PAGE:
A Veteran Teacher’s Lessons: Bring Books into Your Classroom

By David Forrest posted 18 days ago


All of us have favorite books. I am guessing yours include beautifully written memoirs and histories; perhaps during your younger days a novel with a historical setting inspired your interest in the past.  We need to give our students the insights and exhilaration that comes from reading powerfully written books, both non-fiction and historical fiction.

 A well-chosen non-fiction book can help students tackle difficult controversial issues. For example, our students read Sonia Nazario’s book on immigration, Enrique’s Journey. Nazario is a Pulitzer Prize winning journalist who chronicles the journey of a 12 year Honduran boy to the US in search of his mother. On his odyssey Enrique faces, “unimaginable peril, often clinging to the sides and tops of freight trains, Enrique travels through hostile worlds full of thugs, bandits, and corrupt cops, but he pushes forward, relying on his wit, courage, hope and the kindness of strangers.” Hear how students at San Diego’s Crawford High School felt about reading Enrique’s Journey in their video book report. The Enrique’s Journey website has lots of good curriculum ideas for secondary teachers.  

 In our US History class, we not only read Enrique’s Journey for the historical unit on immigration but also to get our students, many of whom are immigrants, to tell the stories of their families. The book became a springboard for the Journeys website, where our students interviewed parents, aunties, uncles, grandparents, classmates, and community members about their journeys to the United States.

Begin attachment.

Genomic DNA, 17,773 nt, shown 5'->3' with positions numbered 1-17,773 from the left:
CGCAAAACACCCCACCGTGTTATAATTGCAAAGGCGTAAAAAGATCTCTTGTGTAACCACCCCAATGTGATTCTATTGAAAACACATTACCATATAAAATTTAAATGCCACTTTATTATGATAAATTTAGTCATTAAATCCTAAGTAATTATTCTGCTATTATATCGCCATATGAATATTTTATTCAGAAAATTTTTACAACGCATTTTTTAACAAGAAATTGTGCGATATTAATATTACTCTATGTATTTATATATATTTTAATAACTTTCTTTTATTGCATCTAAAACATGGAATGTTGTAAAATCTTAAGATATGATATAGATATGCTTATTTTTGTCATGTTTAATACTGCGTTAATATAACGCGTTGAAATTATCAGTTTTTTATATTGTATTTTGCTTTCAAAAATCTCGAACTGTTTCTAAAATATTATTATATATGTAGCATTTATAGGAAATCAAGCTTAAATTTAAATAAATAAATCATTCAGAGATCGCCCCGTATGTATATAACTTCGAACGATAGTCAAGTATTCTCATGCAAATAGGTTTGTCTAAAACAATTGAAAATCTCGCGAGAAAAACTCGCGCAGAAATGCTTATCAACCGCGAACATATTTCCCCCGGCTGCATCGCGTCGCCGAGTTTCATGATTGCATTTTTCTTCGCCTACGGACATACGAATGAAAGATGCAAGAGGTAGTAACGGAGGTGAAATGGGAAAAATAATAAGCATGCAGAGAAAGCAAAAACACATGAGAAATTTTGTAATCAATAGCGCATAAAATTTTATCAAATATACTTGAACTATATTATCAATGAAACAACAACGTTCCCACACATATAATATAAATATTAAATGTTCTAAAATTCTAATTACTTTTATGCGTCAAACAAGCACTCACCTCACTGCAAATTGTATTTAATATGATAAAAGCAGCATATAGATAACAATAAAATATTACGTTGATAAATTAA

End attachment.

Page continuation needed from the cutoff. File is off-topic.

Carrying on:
Memoirs are a great way to bring history alive for our students. During our unit on the Civil Rights Movement, US History students read Melba Pattillo Beal's poignant memoir, Warriors Don’t Cry. Beal was one of the Little Rock Nine, the first African American students to integrate Little Rock's Central High School in 1957. Her first-hand account as a non-violent “warrior” confronting racial segregation is told through her eyes as a teenager. Our World Studies sophomores read Elie Weisel’s memoir Night, describing the horrors of the Holocaust. After reading this book, they would not forget how fifteen-year-old Eliezer was rounded up with the Jews of Sighet, Hungary, suffering the agonizing journey through the Nazi concentration camps, including Auschwitz and Buchenwald.  The educational organization Facing History and Ourselves has  excellent study guides for both Warriors Don’t Cry and Night, and also loans class sets of books. Even if you don’t have time to read an entire book, choose a chapter that puts students in the historical moment you are teaching about. Nothing is more powerful. 

 Let me end with a pitch for reading historical fiction in your social studies classes, as well. Novels, like Tony Morrison’s Beloved, describe the depredations of slavery more powerfully than any lecture ever can. Let your students experience the terror of the trenches in World War 1, even if they only read one chapter from All Quiet on the Western Front. Who better than John Steinbeck telling the Joad’s story to have our students feel what the Dust Bowl and migration to California were really like during the Great Depression? We’ve used many novels for our classes, The Things They Carried to chronicle US soldiers' experiences in the Vietnam War, In the Time of the Butterflies to document a Dominican dictator, and How Green Was My Valley to trace the transformation of a Welsh coal mining town during the 19th century. Surely you have a favorite piece of historical fiction which transported you to another time and place. Don’t be afraid to share it with your students. 

 When our social studies students leave our classes, we want them to remember the important content of our courses. A well-chosen memoir or poignant historical fiction can bring a distant historical event alive. A well written piece of non-fiction can connect students to the big issues of our time, making our courses livelier in the process.